The Golden and Charter Memberships are only available for purchase prior to opening and the first three months of business – so don’t wait if one interests you!

Family Swim – The open family swims are usually held in the early afternoon between the morning and afternoon swim lessons. The pool has toys to add to the fun. Family Swims are open to the public. If you have a membership, you’re admitted free on weekdays. Otherwise, it’s $5 per person or $15 per family maximum.

Party packages – You can celebrate a birthday at Goldfish Swim School. Imagine having a tropical party in Omaha!

Related post: Water Fun In Omaha For Every Budget

If you go

Goldfish Swim School West Omaha

Where: 2502 S. 133rd Plaza, Omaha

Website

What to expect at Goldfish Swim School location in Omaha Nebraska - Info on class size, the tropical decor, and the perks of having a membership #GoldfishSwimSchool #Omaha #swimming

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January 18, 2019

Review: Curious Incident Of The Dog In The Night-Time

I first heard about “The Curious Incident of the Dog in the Night-Time” a few years ago when some colleagues of mine raved about it. They saw the Tony-winning production of it on Broadway, and returned to Omaha thoroughly impressed. So, flash-forward to 2019. When I hear Omaha Community Playhouse is doing a production of it, you know I jumped at the chance to see it myself. The play is on OCP’s mainstage in Omaha Jan. 18 through Feb. 10, 2019.

Here’s my review of OCP’s production of “The Curious Incident of the Dog in the Night-Time”:

Disclosure: I received complimentary tickets to review the performance.

What to expect if you see "The Curious Incident of the Dog in the Night-Time" - This Tony-winning play is on stage in Omaha in early 2019 #theater #Omaha #Nebraska

What to expect

“The Curious Incident of the Dog in the Night-Time” is a dramatic play about Christopher, a 15-year-old boy on the autism spectrum. It begins quite startling with the death of a neighbor’s dog, and spirals into a bit of a mystery to be solved and then it juts off into another direction. It’s simply captivating.

How’s this for the opening scene of “The Curious Incident of the Dog in the Night-Time”?

Christopher is portrayed by Dominic Torres, who does an outstanding job in the role managing to bring the audience and making us feel all sorts of emotions for his character. He is on stage the entire performance.

The rest of the cast plays a variety of roles, from the most trusted people in his life (his parents — maybe — and teacher) to strangers Christopher encounters. It’s fascinating to see the world through Christopher’s eyes. Sitting in the dark theater, it’s eye-opening to wonder how I would react if I were in their shoes. I think that’s one of the key things about this play – it’s going challenge you (at least it did for me).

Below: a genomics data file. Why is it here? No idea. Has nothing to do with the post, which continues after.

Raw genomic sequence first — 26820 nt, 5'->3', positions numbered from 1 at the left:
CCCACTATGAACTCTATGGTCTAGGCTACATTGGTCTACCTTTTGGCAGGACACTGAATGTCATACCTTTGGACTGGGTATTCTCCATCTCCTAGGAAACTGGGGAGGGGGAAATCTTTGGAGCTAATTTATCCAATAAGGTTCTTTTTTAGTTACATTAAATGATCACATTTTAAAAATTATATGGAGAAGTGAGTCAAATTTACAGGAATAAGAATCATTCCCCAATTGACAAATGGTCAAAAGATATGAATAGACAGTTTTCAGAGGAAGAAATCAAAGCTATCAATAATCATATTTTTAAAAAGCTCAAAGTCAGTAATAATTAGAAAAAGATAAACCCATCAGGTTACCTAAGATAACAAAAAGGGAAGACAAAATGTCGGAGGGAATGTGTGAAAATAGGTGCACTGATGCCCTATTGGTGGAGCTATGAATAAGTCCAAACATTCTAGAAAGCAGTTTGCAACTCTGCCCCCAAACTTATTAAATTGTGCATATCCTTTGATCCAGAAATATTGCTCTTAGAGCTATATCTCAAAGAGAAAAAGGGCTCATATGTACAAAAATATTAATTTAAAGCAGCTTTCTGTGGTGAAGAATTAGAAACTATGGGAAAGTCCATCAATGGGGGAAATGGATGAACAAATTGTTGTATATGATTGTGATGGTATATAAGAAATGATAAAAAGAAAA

Dominic Torres, the lead actor in the Omaha Community Playhouse production of "The Curious Incident of the Dog in the Night-Time."
Dominic Torres portrays Christopher in the Omaha Community Playhouse production of the Tony-winning drama “The Curious Incident of the Dog in the Night-Time.” The play runs Jan. 18 through Feb. 10, 2019. Photo by Colin Conces Photography

This play is billed as visually-stunning, and I do have to agree that the set is pretty unique. It’s a grid and lights and that’s about it. There are very little props and while the play takes place in a variety of places like a backyard, on the London tube, and in classrooms, the set never changes. Yet, you never lose sense of where the characters are. It’s incredibly well done.

Timing a bathroom break

The play is two acts, each one lasting 60 minutes. There is a 15-intermission.

Is it kid-friendly?

While it is a wonderful play that draws the audience into the world of one boy on the autism spectrum, it is not what I’d consider an all-ages show. Teens will certainly be able to handle it, probably tweens, though. There’s some mild cursing in the play.

I wouldn’t take my kids to it, but my high school-aged nieces? Sure.

Will an adult like this?

Absolutely. This is live theater at its best. The story is great, the acting is great, plus there’s humor in it to lighten things up.

However, if you prefer your live theater to more along the lines of a light-hearted Broadway musical (which I love), this may not appeal to you.

What’s it about again?

Winner of five Tony Awards including Best Play and based on the best-selling mystery novel by Mark Haddon, “The Curious Incident of the Dog in the Night-Time” tells the story of Christopher, a 15-year-old boy with an autism spectrum condition, who sets out to solve the mysterious death of a neighbor’s dog.

The 15-year-old character, Christopher, in the play “The Curious Incident of the Dog in the Night-Time” is portrayed by Dominic Torres. Photo by Colin Conces Photography

Related exhibits

There are two exhibits on display at the Playhouse to view. “The Inner Dialogue Paper Lantern Exhibit” is a collaboration with CHI Health and the CHI Psychiatric Residential Treatment Facility. More than 20 patients at the CHI Psychiatric Residential Treatment Facility have designed and constructed nearly 60 paper lanterns which represent—in visual form—the voices of the play’s main character, Christopher. These paper lanterns will be on display in the lobby throughout the run of the show. The artists are between the ages of 9 and 18.

“Adventures Art Exhibit” is a collaboration with WhyArts and the Autism Center of Nebraska. Participants at visual art workshops explored themes from “The Curious Incident of the Dog in the Night-Time” through clay, paint and collage creations. The artwork will be on display at the Omaha Community Playhouse throughout the run of the show.

If you go

“The Curious Incident of the Dog in the Night-Time”

When: Jan. 18 through Feb. 10, 2019; performances are Wednesdays through Saturdays at 7:30 p.m. and Sundays at 2 p.m.

Where: Omaha Community Playhouse, 6915 Cass St.

Cost: Tickets start at $24 and may be purchased at the Omaha Community Playhouse Box Office, located at 6915 Cass St., by phone at (402) 553-0800 or online at OmahaPlayhouse.com.

Make a night of it! Here’s my list of favorite places to go for post-show treats in Omaha.